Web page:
IAEA to assist Sri Lanka in introducing nuclear energy
March 21, 2018 07:59 am
The International Atomic Energy Agency (IAEA) says it will continue to support Sri Lanka in many areas including nuclear medicine, non-destructive testing in industry and assistance in introducing nuclear energy.
IAEA Director General Yukiya Amano reviewed the cooperation between the IAEA and Sri Lanka during his visit to the country on 14 March, the agency said in a statement on Tuesday (20).
While joining the Minister of Power and Renewable Energy Ranjith Siyambalapitiya at the inauguration of the new offices of the Sri Lanka Atomic Energy Board, Mr Amano was informed of the progress the country has achieved in applying nuclear techniques for development. Mr Amano reiterated the IAEA’s continued assistance in capacity building in this advanced technology.
Mr Amano discussed nuclear energy, an area of increased interest to the country. The inclusion of nuclear power as a possible option for electricity generation by 2030 is a key element in Sri Lanka’s Long-Term Generation Expansion Plan 2015-2034.
Mr Amano met State Minister of Foreign Affairs Vasantha Senanayake and State Minister of Power and Renewable Energy Ajith P. Perera and discussed key areas of Agency support when establishing important institutes such as the Sri Lankan Gamma Centre, the National Centre for Non- Destructive Testing and the Nuclear Medicine Unit at University of Peradeniya was covered.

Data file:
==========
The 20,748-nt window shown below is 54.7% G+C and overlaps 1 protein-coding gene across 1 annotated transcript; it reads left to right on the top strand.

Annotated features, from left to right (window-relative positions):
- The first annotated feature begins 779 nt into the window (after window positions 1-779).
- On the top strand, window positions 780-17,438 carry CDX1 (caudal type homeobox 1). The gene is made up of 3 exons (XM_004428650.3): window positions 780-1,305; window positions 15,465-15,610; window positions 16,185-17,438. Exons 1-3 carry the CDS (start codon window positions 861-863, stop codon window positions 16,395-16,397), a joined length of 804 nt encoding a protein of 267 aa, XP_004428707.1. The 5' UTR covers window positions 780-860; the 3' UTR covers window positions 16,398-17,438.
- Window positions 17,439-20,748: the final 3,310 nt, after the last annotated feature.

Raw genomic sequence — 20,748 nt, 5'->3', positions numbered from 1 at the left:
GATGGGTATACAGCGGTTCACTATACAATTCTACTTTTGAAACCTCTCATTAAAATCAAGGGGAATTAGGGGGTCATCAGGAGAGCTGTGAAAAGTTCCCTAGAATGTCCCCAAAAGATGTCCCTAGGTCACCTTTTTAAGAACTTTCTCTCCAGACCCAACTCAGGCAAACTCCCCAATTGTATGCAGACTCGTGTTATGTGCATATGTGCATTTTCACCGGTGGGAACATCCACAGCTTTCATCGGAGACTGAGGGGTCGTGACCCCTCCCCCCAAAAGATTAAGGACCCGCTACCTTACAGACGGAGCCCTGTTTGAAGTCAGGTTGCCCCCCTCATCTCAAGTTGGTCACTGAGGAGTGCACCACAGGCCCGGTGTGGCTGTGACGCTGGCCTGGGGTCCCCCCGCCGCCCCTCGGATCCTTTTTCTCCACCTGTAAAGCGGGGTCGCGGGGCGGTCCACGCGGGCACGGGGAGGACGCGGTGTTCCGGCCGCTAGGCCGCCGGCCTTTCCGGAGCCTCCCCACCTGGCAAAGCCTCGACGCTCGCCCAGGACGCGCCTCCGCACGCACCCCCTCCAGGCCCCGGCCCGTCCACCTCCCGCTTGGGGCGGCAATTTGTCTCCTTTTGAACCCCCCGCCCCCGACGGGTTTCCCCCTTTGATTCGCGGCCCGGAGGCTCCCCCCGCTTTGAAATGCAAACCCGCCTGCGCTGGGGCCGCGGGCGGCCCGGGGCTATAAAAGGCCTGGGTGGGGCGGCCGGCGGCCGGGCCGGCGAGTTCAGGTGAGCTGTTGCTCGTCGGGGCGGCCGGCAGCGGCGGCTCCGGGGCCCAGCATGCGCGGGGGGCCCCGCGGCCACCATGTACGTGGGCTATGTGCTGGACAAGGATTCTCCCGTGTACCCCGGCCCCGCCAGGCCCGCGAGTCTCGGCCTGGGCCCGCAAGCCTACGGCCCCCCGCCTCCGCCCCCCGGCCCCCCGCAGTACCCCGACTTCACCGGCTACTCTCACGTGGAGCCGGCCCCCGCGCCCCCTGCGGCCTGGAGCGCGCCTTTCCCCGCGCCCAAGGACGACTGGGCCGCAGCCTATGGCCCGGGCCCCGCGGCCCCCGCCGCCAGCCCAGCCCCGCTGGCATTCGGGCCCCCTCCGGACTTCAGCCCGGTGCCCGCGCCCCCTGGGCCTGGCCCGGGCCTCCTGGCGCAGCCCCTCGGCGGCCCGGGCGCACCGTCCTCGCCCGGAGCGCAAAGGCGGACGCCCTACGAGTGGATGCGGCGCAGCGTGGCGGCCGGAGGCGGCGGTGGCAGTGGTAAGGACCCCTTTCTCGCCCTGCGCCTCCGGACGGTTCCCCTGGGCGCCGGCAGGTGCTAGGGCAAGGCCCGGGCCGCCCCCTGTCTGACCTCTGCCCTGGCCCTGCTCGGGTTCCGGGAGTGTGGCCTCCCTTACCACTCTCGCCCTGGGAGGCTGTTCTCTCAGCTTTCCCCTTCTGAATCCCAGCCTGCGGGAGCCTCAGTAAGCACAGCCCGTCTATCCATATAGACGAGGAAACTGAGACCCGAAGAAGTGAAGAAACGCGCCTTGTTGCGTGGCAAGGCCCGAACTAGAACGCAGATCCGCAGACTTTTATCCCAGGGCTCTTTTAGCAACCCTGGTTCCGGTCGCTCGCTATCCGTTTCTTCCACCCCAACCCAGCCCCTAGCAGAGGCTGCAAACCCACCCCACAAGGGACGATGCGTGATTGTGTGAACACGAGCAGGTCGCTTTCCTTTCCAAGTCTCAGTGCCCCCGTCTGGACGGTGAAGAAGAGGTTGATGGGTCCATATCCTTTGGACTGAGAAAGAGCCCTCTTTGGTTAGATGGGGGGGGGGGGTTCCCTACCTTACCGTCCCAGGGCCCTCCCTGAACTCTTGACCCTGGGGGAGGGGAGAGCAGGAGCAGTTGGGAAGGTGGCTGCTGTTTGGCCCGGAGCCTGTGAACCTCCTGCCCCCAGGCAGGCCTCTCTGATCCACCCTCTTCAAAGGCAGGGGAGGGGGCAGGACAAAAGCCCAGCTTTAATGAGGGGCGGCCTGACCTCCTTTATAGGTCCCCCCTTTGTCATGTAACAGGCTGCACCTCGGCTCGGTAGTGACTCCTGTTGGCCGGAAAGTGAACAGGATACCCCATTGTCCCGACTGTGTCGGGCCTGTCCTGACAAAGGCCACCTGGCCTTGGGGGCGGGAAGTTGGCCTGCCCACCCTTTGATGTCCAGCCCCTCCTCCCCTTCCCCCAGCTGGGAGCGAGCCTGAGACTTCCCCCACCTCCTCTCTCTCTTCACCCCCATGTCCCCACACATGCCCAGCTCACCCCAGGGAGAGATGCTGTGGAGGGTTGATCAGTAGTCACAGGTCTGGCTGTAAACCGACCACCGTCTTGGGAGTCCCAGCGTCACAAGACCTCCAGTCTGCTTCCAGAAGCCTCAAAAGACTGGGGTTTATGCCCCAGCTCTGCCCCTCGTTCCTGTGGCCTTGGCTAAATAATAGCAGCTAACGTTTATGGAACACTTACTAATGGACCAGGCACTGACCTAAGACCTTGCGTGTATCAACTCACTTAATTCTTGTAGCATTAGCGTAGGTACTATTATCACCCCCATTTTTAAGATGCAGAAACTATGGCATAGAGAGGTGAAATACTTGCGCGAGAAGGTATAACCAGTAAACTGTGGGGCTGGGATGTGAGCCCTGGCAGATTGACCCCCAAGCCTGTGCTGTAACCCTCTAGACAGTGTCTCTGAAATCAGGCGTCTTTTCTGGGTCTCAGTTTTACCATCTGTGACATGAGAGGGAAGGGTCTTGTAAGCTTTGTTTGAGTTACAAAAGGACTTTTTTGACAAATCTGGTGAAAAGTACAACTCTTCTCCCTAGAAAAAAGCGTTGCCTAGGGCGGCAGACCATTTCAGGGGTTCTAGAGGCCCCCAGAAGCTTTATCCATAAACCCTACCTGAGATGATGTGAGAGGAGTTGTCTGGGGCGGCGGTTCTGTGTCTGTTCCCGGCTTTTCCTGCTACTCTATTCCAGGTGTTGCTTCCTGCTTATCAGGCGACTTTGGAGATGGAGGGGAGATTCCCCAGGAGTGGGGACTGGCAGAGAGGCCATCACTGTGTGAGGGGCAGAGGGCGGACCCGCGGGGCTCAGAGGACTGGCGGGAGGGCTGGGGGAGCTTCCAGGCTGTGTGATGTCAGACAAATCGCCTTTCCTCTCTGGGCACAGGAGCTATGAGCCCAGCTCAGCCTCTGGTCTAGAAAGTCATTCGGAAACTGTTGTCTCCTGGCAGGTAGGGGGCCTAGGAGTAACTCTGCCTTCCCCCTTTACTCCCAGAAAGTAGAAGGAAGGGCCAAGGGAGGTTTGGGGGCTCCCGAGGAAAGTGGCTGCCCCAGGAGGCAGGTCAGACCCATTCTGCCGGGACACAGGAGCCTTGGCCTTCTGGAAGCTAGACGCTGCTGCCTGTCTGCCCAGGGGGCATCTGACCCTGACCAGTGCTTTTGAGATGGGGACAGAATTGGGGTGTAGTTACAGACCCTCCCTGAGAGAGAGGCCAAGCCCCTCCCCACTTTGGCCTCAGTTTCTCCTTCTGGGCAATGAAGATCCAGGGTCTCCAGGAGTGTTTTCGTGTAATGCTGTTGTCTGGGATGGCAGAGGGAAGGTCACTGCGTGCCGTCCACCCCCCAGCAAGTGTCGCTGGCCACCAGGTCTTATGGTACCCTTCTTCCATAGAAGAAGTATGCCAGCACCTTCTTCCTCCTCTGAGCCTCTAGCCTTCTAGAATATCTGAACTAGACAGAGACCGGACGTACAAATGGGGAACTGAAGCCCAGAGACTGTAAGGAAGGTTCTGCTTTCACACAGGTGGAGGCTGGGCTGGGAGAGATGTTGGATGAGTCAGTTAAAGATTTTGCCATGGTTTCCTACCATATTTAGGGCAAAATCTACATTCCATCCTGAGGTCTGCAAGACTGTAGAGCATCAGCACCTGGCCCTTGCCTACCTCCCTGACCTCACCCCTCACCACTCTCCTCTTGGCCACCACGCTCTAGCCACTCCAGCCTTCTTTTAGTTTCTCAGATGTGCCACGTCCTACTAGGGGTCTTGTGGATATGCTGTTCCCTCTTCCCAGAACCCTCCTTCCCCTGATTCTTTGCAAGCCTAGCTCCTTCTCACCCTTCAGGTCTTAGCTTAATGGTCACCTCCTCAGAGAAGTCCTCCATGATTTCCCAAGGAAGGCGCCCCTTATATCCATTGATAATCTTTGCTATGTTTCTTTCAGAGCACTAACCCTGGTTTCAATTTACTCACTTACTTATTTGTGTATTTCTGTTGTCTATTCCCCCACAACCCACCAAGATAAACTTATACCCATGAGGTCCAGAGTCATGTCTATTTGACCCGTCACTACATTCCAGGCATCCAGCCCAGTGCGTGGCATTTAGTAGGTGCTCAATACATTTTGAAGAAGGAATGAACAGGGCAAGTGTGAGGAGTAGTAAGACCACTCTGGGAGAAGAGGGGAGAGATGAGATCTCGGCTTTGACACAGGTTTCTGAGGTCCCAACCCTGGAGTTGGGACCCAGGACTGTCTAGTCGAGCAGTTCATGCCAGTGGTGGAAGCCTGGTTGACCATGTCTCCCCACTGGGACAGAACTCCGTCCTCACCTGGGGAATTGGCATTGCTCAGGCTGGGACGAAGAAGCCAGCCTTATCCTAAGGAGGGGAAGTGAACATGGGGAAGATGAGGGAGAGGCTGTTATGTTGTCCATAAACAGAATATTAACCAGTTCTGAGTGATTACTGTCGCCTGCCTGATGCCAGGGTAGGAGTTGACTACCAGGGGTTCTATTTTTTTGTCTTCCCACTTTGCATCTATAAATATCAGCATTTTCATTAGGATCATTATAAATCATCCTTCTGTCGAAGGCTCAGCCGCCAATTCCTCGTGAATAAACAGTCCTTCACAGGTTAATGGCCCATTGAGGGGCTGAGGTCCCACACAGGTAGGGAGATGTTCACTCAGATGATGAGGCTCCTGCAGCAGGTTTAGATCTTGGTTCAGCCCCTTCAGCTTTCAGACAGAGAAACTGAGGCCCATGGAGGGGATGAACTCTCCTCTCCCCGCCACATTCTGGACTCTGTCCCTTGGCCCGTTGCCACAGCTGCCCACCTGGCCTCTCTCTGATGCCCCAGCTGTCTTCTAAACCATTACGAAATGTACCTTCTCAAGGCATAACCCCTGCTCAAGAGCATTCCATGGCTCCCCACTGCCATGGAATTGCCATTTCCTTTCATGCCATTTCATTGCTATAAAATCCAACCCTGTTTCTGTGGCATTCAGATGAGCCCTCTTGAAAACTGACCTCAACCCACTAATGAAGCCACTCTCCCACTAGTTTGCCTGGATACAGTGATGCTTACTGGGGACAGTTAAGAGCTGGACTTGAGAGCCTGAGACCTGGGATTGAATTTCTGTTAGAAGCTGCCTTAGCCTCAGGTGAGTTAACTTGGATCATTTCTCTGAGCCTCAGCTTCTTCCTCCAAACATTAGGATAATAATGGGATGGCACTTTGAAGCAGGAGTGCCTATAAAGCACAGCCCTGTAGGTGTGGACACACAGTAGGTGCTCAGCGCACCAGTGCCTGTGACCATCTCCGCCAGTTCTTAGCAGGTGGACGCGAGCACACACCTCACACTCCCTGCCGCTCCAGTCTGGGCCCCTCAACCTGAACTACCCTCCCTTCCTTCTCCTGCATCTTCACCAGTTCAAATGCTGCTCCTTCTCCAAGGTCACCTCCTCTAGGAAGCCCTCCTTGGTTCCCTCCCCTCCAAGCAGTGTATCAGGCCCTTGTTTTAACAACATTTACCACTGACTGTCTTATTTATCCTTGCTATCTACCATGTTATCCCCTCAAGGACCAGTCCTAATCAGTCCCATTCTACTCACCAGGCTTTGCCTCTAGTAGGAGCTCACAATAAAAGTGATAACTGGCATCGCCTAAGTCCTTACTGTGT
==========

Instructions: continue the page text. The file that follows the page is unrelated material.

The gamma irradiation applications are used mainly in the health care and food processing sectors and include the sterilisation of disposable medical products, surgical products and decontamination of food items such as species, dried vegetables and health supplements.
Mr Perera explained that in the area of non-destructive testing, Sri Lanka has built significant experience of over two decades and its companies provide inspection services to both the public and private sector. The IAEA has played an important role in helping Sri Lanka promote these technologies, particularly radiographic testing.
Mr Senanayake said that for Sri Lanka, nuclear medicine forms a key component of the national cancer control programme and the IAEA’s support was valuable. As a recipient of the IAEA Programme of Action for Cancer Therapy, Sri Lanka has received assistance in acquiring radiotherapy equipment and training health professionals at the National Cancer Institute. Mr Amano noted the IAEA assistance in providing expert advice on the implementation of the national radiotherapy plan within the national cancer control programme.
Other key areas discussed included ongoing IAEA supported projects on nutrition, the control of insect-borne diseases, analytical capabilities for environment and marine pollution monitoring, and nuclear techniques used in food and agriculture.